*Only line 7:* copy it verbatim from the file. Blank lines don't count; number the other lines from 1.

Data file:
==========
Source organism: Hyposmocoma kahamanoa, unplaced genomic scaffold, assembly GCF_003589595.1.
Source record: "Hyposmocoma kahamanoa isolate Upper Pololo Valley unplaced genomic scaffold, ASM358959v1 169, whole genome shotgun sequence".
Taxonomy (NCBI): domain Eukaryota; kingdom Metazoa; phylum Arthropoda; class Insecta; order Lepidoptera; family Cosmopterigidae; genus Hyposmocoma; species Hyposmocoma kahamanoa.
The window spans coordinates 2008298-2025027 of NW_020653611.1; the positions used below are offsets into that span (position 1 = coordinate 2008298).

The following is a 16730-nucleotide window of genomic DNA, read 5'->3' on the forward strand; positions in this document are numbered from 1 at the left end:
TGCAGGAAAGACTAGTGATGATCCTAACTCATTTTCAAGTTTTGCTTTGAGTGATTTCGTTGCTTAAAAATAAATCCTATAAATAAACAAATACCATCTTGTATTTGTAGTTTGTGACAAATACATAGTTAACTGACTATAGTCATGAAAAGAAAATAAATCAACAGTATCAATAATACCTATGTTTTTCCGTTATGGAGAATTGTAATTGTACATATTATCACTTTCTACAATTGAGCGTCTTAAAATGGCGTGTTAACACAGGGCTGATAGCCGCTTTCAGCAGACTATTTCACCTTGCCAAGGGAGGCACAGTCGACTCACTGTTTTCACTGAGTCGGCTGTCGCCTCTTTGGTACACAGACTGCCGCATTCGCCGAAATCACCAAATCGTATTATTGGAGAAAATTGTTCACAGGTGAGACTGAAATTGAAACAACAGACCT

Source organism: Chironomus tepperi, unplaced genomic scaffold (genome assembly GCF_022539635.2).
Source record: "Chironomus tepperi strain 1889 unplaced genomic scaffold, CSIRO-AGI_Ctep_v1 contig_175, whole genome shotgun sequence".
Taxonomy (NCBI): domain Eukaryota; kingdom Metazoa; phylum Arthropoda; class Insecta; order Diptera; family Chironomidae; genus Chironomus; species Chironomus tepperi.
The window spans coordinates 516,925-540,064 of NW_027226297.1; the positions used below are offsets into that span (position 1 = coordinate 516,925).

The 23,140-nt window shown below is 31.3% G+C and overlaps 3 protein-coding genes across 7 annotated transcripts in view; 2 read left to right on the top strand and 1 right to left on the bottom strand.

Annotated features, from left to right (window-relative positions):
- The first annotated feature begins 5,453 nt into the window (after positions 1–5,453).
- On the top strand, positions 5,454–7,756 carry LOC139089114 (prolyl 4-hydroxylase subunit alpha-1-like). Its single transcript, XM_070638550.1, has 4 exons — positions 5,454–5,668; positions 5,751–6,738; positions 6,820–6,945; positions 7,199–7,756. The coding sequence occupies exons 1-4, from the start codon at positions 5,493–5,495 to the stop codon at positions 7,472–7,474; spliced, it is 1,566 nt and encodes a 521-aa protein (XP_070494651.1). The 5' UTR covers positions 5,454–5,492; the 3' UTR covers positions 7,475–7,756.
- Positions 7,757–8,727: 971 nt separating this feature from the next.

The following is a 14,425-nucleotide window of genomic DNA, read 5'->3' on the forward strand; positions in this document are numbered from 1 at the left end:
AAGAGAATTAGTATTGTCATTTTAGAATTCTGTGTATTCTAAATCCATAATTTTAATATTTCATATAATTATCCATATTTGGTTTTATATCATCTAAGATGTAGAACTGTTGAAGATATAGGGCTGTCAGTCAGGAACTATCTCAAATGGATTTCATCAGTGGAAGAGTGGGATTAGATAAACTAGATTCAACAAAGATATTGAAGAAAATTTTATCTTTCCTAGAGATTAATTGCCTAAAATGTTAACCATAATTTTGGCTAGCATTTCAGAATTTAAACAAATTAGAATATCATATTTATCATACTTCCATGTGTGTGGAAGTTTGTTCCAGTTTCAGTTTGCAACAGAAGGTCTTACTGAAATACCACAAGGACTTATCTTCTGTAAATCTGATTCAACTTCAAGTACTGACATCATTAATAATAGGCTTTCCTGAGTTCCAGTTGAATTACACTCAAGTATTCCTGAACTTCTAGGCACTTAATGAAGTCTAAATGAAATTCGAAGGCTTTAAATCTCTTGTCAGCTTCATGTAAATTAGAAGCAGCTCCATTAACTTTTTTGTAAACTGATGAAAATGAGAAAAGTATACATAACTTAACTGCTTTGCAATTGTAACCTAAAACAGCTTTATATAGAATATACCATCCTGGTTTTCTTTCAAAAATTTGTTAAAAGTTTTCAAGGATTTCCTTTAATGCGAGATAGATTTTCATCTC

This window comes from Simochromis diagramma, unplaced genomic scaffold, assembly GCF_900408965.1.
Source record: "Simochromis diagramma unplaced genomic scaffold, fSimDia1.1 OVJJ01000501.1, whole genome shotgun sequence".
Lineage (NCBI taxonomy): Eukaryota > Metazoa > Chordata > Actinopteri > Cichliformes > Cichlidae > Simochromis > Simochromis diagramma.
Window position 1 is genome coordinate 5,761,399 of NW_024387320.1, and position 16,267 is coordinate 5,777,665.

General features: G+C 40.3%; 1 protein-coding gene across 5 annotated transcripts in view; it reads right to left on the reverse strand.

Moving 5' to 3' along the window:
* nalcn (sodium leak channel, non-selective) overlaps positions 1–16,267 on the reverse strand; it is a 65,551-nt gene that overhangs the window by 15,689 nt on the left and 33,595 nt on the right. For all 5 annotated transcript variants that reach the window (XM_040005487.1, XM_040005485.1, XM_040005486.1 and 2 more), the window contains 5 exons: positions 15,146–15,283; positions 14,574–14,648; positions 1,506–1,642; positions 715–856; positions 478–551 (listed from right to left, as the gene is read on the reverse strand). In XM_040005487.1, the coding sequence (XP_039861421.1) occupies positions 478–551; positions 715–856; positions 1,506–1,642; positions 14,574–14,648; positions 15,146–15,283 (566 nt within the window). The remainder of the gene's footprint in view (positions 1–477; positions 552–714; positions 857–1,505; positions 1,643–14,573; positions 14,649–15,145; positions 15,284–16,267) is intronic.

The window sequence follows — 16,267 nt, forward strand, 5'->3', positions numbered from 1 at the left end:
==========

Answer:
Source organism: Chironomus tepperi, unplaced genomic scaffold (genome assembly GCF_022539635.2).